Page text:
Your Prius is on: you can shift into gear and drive; the turn signals work; the center display is on, accessories functional. But most everything else on the dash is black. WHY?
The “combination meter” (a.k.a. “instrument panel” or “cluster”, the thing you’re looking at in front of you) is bad. There are several electrical components in the circuit board that control how it “powers up”, and they fail. Lacking the ability to power up, the display goes black.
Before last month, Prius owners past 36,000 miles needed to pay to fix this problem (i.e. outside of warranty). This is no longer the case. Toyota has extended the warranty coverage to 9 years, unlimited mileage. Read/download the Toyota document here.
LG chronicled this problem almost four years ago, including YT vids and an explanation of symptoms:
Prius Dead Dashboard dated January 13th, 2009
A year ago we found someone who could repair them (for less cost and greater reliability, or so we thought):
You can see how our understanding of the problem has improved over time (originally we suspected spilled coffee). We’ve also gained a lot of experience and can report that repairing the bad circuit board only works for a while, sometimes not at all. Now we no longer offer repairs, only replacements. And even of brand new replacements ordered from Toyota (and programmed by Toyota) we have seen problems (evidenced by another video on YouTube):
Like the Inverter Water Pump “recall” (issued two years ago, see related blog), this is a huge benefit to Prius owners. The problem is absolutely common, meaning that if you own a Prius, you can expect to have your dashboard go out sometime within 9 years.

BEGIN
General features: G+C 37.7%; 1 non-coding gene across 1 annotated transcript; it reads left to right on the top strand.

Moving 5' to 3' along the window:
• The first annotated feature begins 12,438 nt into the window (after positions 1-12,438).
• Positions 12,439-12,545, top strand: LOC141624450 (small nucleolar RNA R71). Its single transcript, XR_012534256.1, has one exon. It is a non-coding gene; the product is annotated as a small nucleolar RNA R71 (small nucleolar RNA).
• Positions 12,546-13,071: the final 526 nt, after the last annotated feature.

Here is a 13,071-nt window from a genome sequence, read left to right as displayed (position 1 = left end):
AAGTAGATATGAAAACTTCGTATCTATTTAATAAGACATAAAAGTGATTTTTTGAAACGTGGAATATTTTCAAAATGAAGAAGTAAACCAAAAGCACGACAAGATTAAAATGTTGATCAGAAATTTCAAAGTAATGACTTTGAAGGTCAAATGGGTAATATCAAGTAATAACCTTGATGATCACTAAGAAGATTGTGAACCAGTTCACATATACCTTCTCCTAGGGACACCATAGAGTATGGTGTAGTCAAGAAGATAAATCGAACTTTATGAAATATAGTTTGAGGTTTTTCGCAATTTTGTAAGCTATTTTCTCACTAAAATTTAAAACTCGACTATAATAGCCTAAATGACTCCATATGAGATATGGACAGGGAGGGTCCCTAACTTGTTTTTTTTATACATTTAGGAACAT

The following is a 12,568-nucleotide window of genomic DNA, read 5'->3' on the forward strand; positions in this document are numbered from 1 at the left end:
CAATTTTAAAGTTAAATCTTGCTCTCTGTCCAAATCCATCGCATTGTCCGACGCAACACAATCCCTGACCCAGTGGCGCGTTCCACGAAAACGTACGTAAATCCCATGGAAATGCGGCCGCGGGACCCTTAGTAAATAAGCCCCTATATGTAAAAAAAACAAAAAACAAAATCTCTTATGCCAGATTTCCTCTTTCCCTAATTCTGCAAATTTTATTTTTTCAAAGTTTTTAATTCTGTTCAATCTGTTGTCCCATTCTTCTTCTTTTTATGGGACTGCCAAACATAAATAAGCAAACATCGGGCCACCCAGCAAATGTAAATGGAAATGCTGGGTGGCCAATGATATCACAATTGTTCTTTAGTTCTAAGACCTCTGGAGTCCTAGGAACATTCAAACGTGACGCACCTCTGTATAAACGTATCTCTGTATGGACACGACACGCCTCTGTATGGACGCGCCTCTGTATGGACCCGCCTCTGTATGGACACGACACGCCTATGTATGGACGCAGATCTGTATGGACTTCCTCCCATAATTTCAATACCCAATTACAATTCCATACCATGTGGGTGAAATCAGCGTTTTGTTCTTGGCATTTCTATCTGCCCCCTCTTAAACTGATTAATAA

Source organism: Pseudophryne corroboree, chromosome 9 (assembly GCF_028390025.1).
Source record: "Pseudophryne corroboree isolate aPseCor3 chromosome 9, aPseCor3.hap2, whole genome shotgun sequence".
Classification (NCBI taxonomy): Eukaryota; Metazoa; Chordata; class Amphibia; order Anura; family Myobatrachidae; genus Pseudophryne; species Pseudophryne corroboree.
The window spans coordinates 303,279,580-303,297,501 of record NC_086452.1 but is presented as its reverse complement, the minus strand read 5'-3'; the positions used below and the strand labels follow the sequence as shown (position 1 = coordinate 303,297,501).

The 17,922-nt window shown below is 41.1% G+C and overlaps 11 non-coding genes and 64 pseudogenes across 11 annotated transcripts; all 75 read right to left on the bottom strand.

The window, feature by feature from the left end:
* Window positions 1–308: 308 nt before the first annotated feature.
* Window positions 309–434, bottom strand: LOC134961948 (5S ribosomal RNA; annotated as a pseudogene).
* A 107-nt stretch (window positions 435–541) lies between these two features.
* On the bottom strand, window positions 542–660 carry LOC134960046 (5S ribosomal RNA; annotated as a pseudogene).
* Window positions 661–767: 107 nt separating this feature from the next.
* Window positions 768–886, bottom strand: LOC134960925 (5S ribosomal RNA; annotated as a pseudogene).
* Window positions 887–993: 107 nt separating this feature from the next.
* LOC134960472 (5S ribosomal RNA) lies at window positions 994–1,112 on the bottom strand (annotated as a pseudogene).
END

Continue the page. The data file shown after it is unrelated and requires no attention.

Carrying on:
If Toyota covers it, it saves you $450 for the part (current price from Toyota) plus whatever labor ($120, or one hour, at Luscious Garage). The dealer will need to special order the unit, to have it programmed with your current odometer, which takes two days (for ones we’ve recently ordered) or longer depending on the backlog. Maybe Toyota will come out with a gizmo to allow dealers to program in house. (It can be done “manually”, but requires soldering to the board.)
Unlike the Inverter Water Pump, your dashboard will not cause the car to shut down. However it can complicate turning the car off (i.e. the car will seemingly NOT turn off), which has its own safety concerns. (You have to hold down the power button for three seconds, which will do a safety override and put the car into accessory mode; from there you hit the power button two times quickly to turn the car off.) This is no doubt why Toyota is extending coverage, to avoid a forced recall by NHTSA.
Like the Inverter Water Pump (and HID bulbs before them) Toyota is dancing with common problems and the prevailing notion that their cars should not break, ever. The previous is an “Limited Service Campaign” (don’t call it a recall!), this one a “Warranty Enhancement”. Both company statements speak of Toyota’s “care about the customers’ ownership experience” and their commitment to “outstanding quality and value”.
All of these campaigns (headlight bulbs, inverter water pumps, now combination meters) are a detriment to independent service providers (i.e. Luscious Garage) as a lost opportunity for sales. It also places another burden on us to provide documentation for folks seeking reimbursement (even letters, signed by me, for those who paid cash). We have repaired and replaced countless numbers of these units over the years.
But this is a burden we willingly accept in order to service hybrid vehicles. All of the aforementioned documentation and explanation is how we express our expertise, which ultimately leads to other repairs, not covered by Toyota. And we are certainly here to help you when the dealer inevitably takes the opportunity to sell you additional work (that you may or may not need), that’s not free.